Bioengineers in California have developed a system that mimics the physiology of the human heart. Dubbed a heart-on-a-chip, the device promises to be a powerful new tool in testing new heart drugs and laying the groundwork towards personalizing treatments for patients using their own cells. Ben Gruber reports.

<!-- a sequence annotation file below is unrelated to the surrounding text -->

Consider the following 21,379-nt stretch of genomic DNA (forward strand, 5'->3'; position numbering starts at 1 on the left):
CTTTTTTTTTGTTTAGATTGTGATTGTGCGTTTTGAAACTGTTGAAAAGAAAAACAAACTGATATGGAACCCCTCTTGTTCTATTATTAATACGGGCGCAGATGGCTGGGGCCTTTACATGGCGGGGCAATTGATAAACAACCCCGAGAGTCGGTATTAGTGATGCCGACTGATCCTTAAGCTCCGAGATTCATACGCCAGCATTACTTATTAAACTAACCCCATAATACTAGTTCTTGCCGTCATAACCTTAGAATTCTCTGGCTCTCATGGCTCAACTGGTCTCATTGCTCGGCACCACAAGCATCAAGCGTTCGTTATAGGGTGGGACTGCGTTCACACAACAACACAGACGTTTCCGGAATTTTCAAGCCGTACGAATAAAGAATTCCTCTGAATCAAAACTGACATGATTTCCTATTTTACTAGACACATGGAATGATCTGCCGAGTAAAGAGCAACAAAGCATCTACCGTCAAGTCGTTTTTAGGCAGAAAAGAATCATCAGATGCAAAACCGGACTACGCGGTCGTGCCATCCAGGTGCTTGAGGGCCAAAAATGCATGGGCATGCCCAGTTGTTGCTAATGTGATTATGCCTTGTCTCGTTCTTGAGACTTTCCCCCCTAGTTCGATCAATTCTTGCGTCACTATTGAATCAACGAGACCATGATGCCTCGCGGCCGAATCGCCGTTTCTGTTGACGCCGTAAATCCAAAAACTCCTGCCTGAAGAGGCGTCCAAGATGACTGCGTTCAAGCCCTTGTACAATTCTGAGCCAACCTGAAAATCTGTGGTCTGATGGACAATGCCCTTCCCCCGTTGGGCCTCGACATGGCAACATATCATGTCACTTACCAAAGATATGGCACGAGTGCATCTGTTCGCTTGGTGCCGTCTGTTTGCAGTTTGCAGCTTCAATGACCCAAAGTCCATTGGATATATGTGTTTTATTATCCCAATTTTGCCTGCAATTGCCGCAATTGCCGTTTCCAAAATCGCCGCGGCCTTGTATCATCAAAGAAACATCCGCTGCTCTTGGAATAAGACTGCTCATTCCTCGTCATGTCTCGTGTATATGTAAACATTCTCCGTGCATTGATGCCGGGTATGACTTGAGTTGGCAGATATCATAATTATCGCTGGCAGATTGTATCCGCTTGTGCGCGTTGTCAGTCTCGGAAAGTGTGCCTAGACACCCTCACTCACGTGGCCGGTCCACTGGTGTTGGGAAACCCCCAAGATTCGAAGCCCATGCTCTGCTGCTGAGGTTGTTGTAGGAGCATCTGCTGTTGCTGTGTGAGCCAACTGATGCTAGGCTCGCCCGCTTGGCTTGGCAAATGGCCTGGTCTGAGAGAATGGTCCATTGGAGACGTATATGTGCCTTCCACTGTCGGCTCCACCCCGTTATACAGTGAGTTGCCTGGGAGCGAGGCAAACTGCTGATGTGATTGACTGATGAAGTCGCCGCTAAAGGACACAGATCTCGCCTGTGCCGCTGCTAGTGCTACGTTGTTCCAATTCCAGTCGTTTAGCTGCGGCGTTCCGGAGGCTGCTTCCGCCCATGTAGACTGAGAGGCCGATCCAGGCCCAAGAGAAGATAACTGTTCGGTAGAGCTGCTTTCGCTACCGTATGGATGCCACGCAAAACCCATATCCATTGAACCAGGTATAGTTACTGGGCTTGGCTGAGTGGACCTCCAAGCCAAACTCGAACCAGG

STORY: These are human heart muscle cells beating, but this video wasn't taken inside a heart. It was captured using a microscope at the University of California Berkeley where, for the first time, bio-engineers have developed a system that allows human heart cells to function outside the body. (SOUNDBITE) (English) ANURAG MATHUR, POST DOCTORAL FELLOW AND RESEARCHER, UNIVERSITY OF CALIFORNIA BERKELEY, SAYING: "It is the first demonstration of an actual human heart which is based in a system that is mimicking the physiology as close as possible." That is Anurag Mathur, one of the principle scientists leading the research. He says that by mimicking human physiology, the device could provide a new and powerful tool for drug development. Kevin Healy, a professor of bioengineering, calls the device a heart-on-a-chip. He says the system is comprised of cell layers derived from IPS stem cells that form heart tissue which is housed on a small slab of silicon. To keep the cells beating, micro-fluidic channels thinner than a human hair nurture the cells and also provide a way to deliver drugs to them for testing. (SOUNDBITE) (English) KEVIN HEALY, PROFESSOR OF BIOENGINEERING AND MATERIAL SCIENCE, UNIVERSITY OF CALIFORNIA BERKELEY, SAYING: "These are mock blood vessels they are similar to blood vessels. The fluid that we are interested in comes across this tissue and then it bathes it with the drug." (SOUNDBITE) (English) KEVIN HEALY, PROFESSOR OF BIOENGINEERING AND MATERIAL SCIENCE, UNIVERSITY OF CALIFORNIA BERKELEY, SAYING: "We give it caffeine, heart-on-a-chip beats and accelerates its heart rate. We give it adrenalin it accelerates its heart rate." The scientists can analyze the effect different drugs have on the cells. Currently, pharmaceutical companies spend billions testing new drugs on animal models that more often than not fail in predicting if new drugs are toxic to humans.The heart chip could revolutionize drug screening by providing a tool that can be modified to model human diseases using human cells to test new drugs. The research is still in its infancy, but Healy says it potential is enormous. Healy imagines a day where these devices give doctors a tool to use a patient's cells to personalize a treatment plan. For now Anarug Mathur is enjoying his success and remembers many sleepless nights achieving it. (SOUNDBITE) (English) ANURAG MATHUR, POST DOCTORAL FELLOW AND RESEARCHER, UNIVERSITY OF CALIFORNIA BERKELEY, SAYING: "There were days when I used to feel very sad as to why it was not working and I even had problems sleeping or even getting heart cells and devices in my dreams." But those dreams ultimately came true, and a powerful new tool in medicine has been created.